These were considered ‘non-traditional’ buildings, meaning they were constructed using materials such as concrete or timber and employed elements of pre-fabrication so they could be erected quickly and cheaply; something which appealed to the budget-conscious UKAEA with its requirement to accommodate employees as soon as possible.

A pair of brick and timber semi-detached houses, with well-tended grass lawns in front. The buildings are grey sided and have white timbered frontages.

‘A-type' house on the Mount Vernon estate, built in the early 1960s. Situated on the east side of Thurso River it consisted of 99 modern ‘all-electric’ units which did not have coal fires so had no need for chimneys.

The Mount Vernon estate was planned with social integration in mind – part of the estate was occupied by UKAEA employees, with the reminder occupied by tenants in houses built by the local authority. The UKAEA houses at Mount Vernon are surrounded by ample green space, following dominant Modernist principles of the period. A ring-road around the estate provides vehicular access to the rear of properties, with the fronts reserved for pedestrian access.

A group of semi-detached houses on an estate in Scotland. The houses are grey in colour with attached garages, and are set back from the road. In the foreground is a turning circle for vehicles to safely turn at the end of the street.

‘B-type’ housing, built in 1960 as part of the UKAEA’s third phase of housing construction.

With three-bedrooms, this house would have originally been occupied by a Dounreay employee at or above executive officer or engineer level. With the exception of the timber housing built quickly at the beginning of the housing programme, it shows the type of construction which the UKAEA settled on for the majority of its scheme, built by Alexander Hall & Son of Aberdeen. It was believed that housing of this quality helped the UKAEA encourage employees to move to the far north of Scotland.

A row of semi-detached housing in Scotland. The houses have grey harling and wooden frontages, with a grey gable end and tiled rooftop. The street has grass between the houses and the pavement.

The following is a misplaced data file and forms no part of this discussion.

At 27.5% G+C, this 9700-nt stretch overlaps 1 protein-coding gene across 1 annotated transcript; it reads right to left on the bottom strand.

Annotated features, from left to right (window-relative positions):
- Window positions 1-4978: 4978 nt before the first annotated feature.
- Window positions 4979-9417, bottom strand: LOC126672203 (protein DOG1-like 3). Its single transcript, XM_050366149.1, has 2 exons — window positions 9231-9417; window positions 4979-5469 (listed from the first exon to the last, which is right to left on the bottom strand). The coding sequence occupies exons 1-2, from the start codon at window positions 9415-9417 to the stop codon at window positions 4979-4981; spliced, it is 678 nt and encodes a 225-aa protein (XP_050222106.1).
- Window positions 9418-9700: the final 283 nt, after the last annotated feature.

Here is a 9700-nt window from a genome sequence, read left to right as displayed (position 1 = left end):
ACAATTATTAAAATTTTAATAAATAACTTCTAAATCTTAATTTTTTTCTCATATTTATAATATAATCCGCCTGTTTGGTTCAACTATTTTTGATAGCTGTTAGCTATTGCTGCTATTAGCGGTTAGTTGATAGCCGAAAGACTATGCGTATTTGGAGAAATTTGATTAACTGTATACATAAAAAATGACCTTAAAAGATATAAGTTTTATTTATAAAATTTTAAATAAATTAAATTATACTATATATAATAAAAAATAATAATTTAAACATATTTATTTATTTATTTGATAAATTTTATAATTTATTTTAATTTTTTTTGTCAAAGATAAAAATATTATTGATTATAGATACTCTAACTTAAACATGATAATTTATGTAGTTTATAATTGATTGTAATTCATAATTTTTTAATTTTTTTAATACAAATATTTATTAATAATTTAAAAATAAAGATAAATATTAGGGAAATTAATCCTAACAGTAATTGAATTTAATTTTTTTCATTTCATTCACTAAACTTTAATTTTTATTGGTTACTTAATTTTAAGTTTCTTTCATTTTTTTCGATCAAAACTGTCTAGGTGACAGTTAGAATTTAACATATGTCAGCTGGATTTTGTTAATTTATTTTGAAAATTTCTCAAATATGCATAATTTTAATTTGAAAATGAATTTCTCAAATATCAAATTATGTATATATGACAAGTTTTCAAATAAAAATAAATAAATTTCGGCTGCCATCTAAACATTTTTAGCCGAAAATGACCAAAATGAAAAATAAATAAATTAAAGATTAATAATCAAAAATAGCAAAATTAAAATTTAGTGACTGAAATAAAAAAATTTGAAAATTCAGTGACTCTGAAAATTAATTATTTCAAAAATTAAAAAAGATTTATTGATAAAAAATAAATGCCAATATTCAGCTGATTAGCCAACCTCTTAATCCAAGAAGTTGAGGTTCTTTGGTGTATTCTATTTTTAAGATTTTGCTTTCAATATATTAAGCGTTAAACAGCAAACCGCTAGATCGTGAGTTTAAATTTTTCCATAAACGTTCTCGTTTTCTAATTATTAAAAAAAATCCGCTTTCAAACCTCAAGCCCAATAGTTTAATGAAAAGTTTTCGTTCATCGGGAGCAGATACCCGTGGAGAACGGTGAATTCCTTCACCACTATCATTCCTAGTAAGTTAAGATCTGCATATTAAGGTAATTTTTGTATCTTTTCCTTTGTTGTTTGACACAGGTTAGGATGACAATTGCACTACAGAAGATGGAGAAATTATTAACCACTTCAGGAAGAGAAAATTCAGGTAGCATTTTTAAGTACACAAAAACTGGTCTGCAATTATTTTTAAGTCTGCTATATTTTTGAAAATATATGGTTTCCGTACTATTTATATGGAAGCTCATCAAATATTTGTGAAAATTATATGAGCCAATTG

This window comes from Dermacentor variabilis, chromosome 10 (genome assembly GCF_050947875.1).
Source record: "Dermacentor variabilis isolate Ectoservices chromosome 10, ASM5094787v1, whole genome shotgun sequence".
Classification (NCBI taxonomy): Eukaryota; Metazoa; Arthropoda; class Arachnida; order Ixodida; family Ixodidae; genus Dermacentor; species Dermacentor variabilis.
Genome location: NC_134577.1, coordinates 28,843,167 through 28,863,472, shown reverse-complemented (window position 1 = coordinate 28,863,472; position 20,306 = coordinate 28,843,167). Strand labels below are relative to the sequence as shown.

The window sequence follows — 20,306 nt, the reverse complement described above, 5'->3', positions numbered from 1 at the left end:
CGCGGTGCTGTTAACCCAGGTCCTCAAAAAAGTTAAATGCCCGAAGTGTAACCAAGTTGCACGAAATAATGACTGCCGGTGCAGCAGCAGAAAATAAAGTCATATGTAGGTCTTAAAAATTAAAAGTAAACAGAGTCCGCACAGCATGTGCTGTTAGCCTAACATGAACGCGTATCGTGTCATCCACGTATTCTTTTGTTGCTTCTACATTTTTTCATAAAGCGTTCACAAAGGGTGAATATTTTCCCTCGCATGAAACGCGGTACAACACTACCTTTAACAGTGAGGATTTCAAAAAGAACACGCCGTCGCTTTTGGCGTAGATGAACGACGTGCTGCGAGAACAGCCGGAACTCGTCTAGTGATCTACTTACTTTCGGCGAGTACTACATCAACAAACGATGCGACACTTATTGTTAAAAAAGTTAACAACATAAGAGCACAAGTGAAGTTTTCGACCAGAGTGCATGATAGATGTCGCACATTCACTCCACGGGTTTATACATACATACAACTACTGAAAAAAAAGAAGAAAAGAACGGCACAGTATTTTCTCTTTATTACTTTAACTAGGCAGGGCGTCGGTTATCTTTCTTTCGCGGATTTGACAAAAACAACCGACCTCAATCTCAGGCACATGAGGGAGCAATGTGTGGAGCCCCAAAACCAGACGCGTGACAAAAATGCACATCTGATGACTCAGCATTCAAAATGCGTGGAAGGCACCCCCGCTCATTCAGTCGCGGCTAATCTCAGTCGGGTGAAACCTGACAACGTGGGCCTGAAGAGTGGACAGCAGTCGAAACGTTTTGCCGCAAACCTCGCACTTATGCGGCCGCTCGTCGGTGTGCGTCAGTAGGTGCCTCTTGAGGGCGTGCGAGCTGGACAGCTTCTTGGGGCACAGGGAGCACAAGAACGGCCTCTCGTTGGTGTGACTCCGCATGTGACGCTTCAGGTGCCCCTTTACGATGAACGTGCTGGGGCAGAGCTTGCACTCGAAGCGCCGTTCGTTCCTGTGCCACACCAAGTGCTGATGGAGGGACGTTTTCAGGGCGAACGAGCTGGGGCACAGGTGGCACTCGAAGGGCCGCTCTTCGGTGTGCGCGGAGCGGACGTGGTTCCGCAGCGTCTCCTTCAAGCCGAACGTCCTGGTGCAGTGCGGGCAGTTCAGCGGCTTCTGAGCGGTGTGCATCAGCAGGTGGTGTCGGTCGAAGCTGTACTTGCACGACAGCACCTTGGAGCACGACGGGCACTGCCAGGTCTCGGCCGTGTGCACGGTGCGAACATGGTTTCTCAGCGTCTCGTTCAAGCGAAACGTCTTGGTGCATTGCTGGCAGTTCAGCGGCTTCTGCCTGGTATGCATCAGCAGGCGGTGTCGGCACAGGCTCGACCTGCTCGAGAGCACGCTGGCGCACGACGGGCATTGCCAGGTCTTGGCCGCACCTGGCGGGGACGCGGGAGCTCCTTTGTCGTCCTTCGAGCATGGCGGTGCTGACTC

‘C-type’ housing, built in the late 1950s as part of the UKAEA’s third phase of housing construction in Thurso.

These three-bedroomed ‘C-type’ houses would have originally been allocated to either industrial or non-industrial staff graded lower than executive officer. These semi-traditional houses, which incorporated a prefabricated timber frame, brickwork and exterior harling, feature partial timber cladding to add visual contrast to the scheme.

4 Was there a Catholic school architecture?

A black and white photo of a three-story angular school building, made of brick and stone and with large vertical windows on both sides. The school building is surrounded by bare earth and clean footpaths, as if it has been recently finished.

Purpose-built ‘voluntary’ school: view of the newly-built large urban red sandstone St Peter’s Boys School, Glasgow, designed by Joseph Cowan, pictured in 1898.

In 2018, Scotland’s Catholic community commemorated 100 years of local authority-run Catholic schooling since the 1918 Education Act.

The Act saw both the Catholic and Episcopalian churches transfer their church-run schools into public control. Historians recognise the profound transformation of Catholic education following the Act, but what of the school buildings? Were they similarly transformed, and was there a pre-existing Catholic school architecture which was subsequently abandoned?

In 2020 Historic Environment Scotland architectural historian Diane M. Watters authored a report evaluating the impact of the 1918 Education Act on Catholic school architecture and its heritage.

A large, angular brick and glass secondary school, with tall brick sides and an open school yard. The building is separated from the road by a stone wall and gate.

Purpose-built post-war high school: the red-brick and flat-roofed modernist Lourdes Secondary School, Glasgow, by T S Cordiner (1951-7), pictured in 1993.

One of the key findings of the report was that pre-1918 urban Catholic school architecture (adapted or new-built) differed from Victorian ‘Board’ schools.

In the large Glasgow archdiocese, there was an impressive grouping of buildings designed by several recognised Catholic architects, chiefly Pugin & Pugin, but also Joseph Cowan, and Bruce & Hay in the 1890s.

These urban schools were several storeys high, and frequently built of dark red sandstone to harmonise with the churches designed by the same architects.

School building in the east of Scotland was less ambitious, and in Edinburgh, villas and terraced houses were adapted and extended to provide the catholic secondary schools.

However, by 1918 Catholic school buildings were reportedly ‘crumbling’ and the Church was struggling to maintain them. From the 1920s until the early post-war period, the distinctiveness and diversity of Catholic school architecture was still present but in decline.